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Fun easter egg in Python and PHP

A little-known easter egg in Python gives some useful coding mantras of good practice in Python programming:

Beautiful is better than ugly.
Explicit is better than implicit.
Simple is better than complex.
Complex is better than complicated.
Flat is better than nested.
Sparse is better than dense.
Readability counts.
Special cases aren’t special enough to break the rules.
Although practicality beats purity.
Errors should never pass silently.
Unless explicitly silenced.
In the face of ambiguity, refuse the temptation to guess.
There should be one– and preferably only one –obvious way to do it.
Although that way may not be obvious at first unless you’re Dutch.
Now is better than never.
Although never is often better than *right* now.
If the implementation is hard to explain, it’s a bad idea.
If the implementation is easy to explain, it may be a good idea.
Namespaces are one honking great idea — let’s do more of those!


Find these messages with python -c “import this” at the command line.

A little known fact is that PHP has similar easter egg – just enter this in a new .php file, and run it:



echo “Brackets are better than beautiful \n”;

echo “Implicit odd behavior is to be expected – CONSTNT is a string, right? oops, misspelled. \n”;

echo “Simple is better than multithreaded – you didn’t need that time speedup… \n”;

echo “Simple is better than complex numbers… which are not part of standard library either. \n”;

echo “Flat is better than nested namespaces – so functions are not globals, no os.path…[tab][tab]…\n”;

echo “Sparse is better than too many libraries, for computer vision, GUI development, numpy etc.\n”;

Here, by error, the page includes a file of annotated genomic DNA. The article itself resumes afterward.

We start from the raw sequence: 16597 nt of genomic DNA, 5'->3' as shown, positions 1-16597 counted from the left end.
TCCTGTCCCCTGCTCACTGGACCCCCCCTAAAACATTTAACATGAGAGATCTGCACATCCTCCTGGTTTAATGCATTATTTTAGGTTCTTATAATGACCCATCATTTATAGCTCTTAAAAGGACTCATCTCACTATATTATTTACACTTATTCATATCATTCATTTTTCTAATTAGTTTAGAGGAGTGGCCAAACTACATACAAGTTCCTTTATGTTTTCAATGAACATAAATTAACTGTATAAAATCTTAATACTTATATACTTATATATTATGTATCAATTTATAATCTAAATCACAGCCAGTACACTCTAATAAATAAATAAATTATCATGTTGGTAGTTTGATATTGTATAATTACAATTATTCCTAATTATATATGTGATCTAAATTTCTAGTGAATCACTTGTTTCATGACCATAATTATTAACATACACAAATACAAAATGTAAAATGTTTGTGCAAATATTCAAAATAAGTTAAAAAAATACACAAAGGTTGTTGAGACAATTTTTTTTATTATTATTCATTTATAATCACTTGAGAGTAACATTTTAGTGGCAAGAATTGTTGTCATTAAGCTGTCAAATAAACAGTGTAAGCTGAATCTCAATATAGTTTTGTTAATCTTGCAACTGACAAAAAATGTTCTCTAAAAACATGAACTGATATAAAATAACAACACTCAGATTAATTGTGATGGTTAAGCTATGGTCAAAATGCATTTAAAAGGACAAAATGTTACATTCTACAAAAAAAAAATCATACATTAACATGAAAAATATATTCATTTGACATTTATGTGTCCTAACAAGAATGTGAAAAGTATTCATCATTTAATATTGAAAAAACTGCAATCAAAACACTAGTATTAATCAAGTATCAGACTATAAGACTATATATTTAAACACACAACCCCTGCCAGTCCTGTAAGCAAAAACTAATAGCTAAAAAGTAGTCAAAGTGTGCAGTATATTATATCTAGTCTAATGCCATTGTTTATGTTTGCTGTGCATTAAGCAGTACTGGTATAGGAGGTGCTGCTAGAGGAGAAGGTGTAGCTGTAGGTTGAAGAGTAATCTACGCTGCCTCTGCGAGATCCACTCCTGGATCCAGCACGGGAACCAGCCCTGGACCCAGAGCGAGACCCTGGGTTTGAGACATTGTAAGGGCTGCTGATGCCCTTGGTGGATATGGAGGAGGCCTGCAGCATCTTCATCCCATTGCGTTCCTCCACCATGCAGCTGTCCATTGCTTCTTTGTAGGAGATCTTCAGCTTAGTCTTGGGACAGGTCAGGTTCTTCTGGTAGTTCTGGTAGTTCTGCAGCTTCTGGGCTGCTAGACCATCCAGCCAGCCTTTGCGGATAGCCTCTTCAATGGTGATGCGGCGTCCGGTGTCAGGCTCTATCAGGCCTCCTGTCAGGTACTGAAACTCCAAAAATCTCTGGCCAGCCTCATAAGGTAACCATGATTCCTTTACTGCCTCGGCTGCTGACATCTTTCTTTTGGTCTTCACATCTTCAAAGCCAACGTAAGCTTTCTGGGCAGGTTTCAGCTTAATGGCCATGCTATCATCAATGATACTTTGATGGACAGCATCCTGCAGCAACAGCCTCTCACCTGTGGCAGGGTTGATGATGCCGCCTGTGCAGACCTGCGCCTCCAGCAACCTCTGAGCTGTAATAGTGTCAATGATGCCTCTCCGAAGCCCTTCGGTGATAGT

echo “Readability counts… twice as many lines as equivalent Python unfortunately 🙁 \n”;

echo “Special cases are TrUe enough to be not FaLsE!\n”;

echo “So you can have True with a capital T\n”;

echo “Errors must often not bug the developer who is busy debugging the symptoms.\n”;

echo “And if errors keep happening just add @function =0 🙁 \n”;

echo “In the face of ambiguity, make a good guess or even a bad one, probably better than fatal err??\n”;

echo “There must be TWO, or preferrably THREE or more functions, to do the exact same thing\n”;

echo “Though it may not be obvious the similarity unless you remember like an Elephant\n”;

echo “time() is better than never.”;


Just write this to “this.php” and php -a, then “require ‘this.php’;” 🙂


Seriously though, although many dislike PHP, it is the language of WordPress and various other popular tools, and often useful for quick web setups. One often overlooked problem is that the documentations don’t list security warnings as Python docs do – I would recommend this PHP security reading if you use PHP on a regular basis.

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